His most famous painting (Carnival of Harlequin) – Joan Miró

His most famous painting (Carnival of Harlequin) – Joan Miró

The acclaimed painting “The Carnival of Harlequin (Spanish: Le Carnaval d’Arlequin)”, interpreted as an elucidation of the human subconscious, is a masterpiece of the famous Spanish artist, sculptor and ceramist Joan Miró (1893-1983). Modest and reclusive by nature, Joan was the son of a wealthy goldsmith. Created in 1924-25, Harlequin’s Carnival measures 66cm x 93cm. Conceived in France, this oil on canvas painting well represents ‘surrealism’, the artist’s preferred style. Being gloriously unconventional, Harlequin’s Carnival has always attracted criticism from art experts for falling short of the usual eloquence of artistry.

The carnival depicted in Harlequin’s Carnival is a merry festival, a period of revelry that ends before Ash Wednesday in the Christian calendar. The end of Carnival marks the beginning of the season of LENT, commemorating the passion of Christ through individual sacrifices over the next forty days. During the carnival, people celebrate by dressing up in funny characters and objects called floats and moving around, entertaining others and creating a pleasant, festive atmosphere. Joan Miró depicts many enthusiastic and colorful characters in “Harlequin’s Carnival” as an unprecedented collection, most of the images and forms are probably created with a cheerful mood.

The central character of the painting, Harlequin, is a person who wears a mask or disguise for entertainment. The painting reveals the hidden expression of a person imagining himself in a fun and joy-filled environment. Some of the other prominent characters of “Harlequin’s Carnival” are two cats who share the same piece of play wool and an inquisitive sun peering through the window. There are similar-looking musical notes that flow to a violin. A tall man with a yellow mask is shown in the center, and next to him is a man disguised as a guitar. This man’s legs are quite visible as he stands next to the die where a scurrying insect is seated. To the left of the picture is a ladder, and above are two human figures swaying in the light breeze, enjoying themselves in an imaginary trapezoid shape. It shows a man with two colors, red and blue, a face with a long mustache and you can see a fish on the table. Several other unidentified images are in “Harlequin’s Carnival” as part of the festive mood.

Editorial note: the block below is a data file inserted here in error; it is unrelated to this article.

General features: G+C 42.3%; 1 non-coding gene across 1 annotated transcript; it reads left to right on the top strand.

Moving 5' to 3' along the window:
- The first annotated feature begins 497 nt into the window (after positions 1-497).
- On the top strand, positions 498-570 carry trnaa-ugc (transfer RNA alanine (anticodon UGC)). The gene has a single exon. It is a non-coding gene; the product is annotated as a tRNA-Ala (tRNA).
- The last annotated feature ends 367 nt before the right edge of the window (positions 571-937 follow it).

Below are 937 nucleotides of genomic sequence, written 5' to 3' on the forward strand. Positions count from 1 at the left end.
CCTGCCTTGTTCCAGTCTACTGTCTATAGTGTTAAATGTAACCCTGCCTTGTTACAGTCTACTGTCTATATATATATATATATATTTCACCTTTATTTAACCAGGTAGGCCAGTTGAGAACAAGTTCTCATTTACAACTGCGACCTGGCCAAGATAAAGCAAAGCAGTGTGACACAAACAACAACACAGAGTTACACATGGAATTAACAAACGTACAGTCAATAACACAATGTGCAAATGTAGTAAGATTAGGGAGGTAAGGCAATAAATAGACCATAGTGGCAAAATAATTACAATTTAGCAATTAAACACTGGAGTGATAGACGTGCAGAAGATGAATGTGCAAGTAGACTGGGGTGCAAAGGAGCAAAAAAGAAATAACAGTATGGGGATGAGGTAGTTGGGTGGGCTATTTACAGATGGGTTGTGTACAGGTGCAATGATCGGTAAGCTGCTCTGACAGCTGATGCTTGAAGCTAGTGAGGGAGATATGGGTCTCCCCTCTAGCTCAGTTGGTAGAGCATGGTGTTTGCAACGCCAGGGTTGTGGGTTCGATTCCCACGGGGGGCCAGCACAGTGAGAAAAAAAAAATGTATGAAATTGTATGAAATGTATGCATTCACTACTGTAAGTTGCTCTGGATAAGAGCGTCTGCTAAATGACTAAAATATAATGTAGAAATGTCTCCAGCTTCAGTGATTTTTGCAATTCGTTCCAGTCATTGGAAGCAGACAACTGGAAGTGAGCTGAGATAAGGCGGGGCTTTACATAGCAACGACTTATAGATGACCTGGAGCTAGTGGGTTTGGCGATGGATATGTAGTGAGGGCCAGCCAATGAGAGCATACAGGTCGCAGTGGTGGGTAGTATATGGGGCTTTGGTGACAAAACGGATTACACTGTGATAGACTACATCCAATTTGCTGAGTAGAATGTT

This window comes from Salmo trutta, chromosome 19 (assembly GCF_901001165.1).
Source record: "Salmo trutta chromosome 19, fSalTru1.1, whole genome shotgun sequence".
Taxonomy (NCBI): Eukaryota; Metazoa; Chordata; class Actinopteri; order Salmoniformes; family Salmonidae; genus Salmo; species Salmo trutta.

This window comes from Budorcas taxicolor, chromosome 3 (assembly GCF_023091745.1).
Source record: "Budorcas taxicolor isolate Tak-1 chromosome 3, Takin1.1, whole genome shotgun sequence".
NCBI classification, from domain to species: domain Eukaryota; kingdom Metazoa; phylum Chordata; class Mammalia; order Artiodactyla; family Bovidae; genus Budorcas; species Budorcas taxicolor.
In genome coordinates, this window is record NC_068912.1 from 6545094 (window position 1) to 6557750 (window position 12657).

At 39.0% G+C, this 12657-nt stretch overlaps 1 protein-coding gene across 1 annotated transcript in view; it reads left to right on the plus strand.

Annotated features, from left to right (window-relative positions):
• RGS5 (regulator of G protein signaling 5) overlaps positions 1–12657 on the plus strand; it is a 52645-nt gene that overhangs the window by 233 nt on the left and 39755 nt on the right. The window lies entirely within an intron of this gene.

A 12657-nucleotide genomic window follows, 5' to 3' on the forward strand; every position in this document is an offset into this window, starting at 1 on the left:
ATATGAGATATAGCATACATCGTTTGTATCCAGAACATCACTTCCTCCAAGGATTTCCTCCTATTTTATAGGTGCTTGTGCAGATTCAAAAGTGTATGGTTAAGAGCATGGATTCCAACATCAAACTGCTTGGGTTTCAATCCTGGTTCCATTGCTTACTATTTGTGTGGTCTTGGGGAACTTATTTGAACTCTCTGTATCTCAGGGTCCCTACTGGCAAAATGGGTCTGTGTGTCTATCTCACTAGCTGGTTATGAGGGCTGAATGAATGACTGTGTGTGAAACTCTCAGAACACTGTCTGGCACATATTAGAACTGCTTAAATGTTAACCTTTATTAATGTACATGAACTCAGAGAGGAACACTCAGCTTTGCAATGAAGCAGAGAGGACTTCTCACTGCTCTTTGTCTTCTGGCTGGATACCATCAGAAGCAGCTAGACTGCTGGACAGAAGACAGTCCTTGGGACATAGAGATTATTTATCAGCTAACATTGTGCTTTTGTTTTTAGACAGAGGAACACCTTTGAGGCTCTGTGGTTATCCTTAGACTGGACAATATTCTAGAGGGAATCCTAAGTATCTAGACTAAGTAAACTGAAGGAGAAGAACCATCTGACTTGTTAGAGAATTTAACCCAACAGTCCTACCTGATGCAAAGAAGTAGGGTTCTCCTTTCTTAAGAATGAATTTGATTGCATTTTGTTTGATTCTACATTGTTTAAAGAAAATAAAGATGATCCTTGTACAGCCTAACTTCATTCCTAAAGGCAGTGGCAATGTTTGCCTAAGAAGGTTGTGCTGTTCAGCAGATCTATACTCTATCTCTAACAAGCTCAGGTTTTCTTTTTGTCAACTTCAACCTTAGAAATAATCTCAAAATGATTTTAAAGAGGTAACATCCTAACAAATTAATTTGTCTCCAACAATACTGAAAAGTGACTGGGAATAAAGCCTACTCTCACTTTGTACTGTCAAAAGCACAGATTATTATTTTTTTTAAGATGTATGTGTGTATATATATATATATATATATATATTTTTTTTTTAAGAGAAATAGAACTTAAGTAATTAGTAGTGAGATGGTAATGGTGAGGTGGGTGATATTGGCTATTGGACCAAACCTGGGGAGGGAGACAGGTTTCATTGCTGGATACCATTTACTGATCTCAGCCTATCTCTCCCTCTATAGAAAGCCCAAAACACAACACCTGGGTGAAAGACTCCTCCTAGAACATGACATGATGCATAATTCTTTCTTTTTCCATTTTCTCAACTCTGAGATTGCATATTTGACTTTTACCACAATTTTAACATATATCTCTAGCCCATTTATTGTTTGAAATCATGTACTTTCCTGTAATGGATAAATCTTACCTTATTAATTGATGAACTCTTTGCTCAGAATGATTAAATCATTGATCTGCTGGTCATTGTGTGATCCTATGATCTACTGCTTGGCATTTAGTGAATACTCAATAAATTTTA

All in all, Joan’s painting definitely evokes a carnival fervor in the viewer’s mind. “Harlequin’s Carnival” is defined as “a random selection of images in an illogical arrangement.” The painting currently graces the Albright-Knox Art Gallery, Buffalo.

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